The third phase functioned as a small business, working from a kiosk in Weimar for a month. The kiosk was packed full of coloured wools and darning supplies. The artist advertised for donations and the kiosk was quickly filled. The windows of the kiosk advertised the service declaring to the busy intersection: “Have you got a Hole. We can Help. Free Service”, with a telephone number to call. The service was also advertised in the newspaper and was quickly booked out. The artist and participant sat quietly working and storytelling inside the confines of the glass box, isolated but on display to the bustle of the city. ‘Like an archive Flanagan collected and stored both the pictures of the mended holes and the related recordings of the stories which, in the end, filled them – text became textile and vice versa.’13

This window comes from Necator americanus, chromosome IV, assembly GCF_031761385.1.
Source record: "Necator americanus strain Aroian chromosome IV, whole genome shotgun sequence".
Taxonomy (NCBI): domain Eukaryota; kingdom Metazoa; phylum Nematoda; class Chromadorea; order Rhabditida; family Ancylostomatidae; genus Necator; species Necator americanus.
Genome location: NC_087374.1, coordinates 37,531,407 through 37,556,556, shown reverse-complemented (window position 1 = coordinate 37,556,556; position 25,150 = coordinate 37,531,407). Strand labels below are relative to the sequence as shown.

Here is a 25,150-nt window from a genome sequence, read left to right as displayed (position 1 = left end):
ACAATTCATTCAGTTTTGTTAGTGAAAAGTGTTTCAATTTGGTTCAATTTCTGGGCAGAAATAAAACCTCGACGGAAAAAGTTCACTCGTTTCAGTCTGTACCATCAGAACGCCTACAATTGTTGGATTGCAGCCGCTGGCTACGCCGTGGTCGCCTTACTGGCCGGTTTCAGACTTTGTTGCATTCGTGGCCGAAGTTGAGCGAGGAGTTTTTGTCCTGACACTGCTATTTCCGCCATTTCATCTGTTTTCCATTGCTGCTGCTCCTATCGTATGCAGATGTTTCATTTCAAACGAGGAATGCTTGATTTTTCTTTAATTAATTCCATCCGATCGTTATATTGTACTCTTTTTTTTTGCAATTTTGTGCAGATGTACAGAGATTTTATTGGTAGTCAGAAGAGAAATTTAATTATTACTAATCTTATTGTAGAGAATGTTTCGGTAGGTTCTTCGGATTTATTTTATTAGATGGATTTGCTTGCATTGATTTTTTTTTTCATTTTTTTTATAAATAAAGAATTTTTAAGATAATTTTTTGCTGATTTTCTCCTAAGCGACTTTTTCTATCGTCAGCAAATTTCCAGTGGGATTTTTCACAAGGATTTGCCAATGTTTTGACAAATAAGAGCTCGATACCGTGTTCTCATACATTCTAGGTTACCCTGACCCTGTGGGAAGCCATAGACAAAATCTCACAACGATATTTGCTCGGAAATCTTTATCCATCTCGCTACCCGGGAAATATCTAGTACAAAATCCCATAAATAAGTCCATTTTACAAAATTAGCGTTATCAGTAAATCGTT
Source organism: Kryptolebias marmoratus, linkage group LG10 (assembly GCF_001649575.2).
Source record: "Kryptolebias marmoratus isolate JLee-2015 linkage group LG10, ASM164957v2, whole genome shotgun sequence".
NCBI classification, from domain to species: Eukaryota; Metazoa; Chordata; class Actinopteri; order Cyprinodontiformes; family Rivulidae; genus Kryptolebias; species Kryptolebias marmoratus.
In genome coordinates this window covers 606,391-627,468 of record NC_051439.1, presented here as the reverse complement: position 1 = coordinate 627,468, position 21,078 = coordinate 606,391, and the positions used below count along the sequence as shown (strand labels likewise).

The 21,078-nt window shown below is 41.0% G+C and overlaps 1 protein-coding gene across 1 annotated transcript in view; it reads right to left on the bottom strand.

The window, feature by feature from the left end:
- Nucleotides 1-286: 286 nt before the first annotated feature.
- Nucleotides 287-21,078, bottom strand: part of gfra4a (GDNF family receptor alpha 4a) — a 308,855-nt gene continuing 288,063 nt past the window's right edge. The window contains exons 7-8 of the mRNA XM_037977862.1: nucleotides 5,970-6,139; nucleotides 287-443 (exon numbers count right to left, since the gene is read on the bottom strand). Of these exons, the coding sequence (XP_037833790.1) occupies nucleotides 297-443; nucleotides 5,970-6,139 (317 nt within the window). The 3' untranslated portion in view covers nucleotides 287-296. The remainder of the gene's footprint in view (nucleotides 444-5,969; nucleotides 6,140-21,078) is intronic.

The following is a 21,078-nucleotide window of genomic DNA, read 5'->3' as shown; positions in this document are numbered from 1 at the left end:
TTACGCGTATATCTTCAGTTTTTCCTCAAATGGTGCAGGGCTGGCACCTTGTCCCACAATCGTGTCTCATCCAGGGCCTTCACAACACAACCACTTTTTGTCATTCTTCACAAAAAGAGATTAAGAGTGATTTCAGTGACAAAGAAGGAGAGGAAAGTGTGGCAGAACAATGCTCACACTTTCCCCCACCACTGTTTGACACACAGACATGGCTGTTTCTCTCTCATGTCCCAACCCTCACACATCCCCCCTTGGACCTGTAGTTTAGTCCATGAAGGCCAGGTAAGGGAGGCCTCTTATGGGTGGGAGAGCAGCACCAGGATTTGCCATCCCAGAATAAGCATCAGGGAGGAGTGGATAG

Text and textile are etymologically linked. “‘Text’ in Latin is ‘textus’ (u-stem) style, tissue of a literary work (Quintilian), lit. that which is woven, web, texture, f. text-, ppl. Stem of tex-e re to weave. The wording of anything written or printed; the structure formed by the words in their order; the very words, phrases and sentences as written.”14 Kathryn Sullivan Kruger’s research suggests that historically story telling and weaving were originally analogous acts.15 ‘A textile is a tissue. Made up of a string of letters like DNA it can be read as a text, understood as a form, seen as a body. The moment we translate any thought into words it forms a text. The translation of thought into words is potent with the cultural meaning inherent in the language in which it is spoken. The environment can be understood as text and through every translation it evolves.’16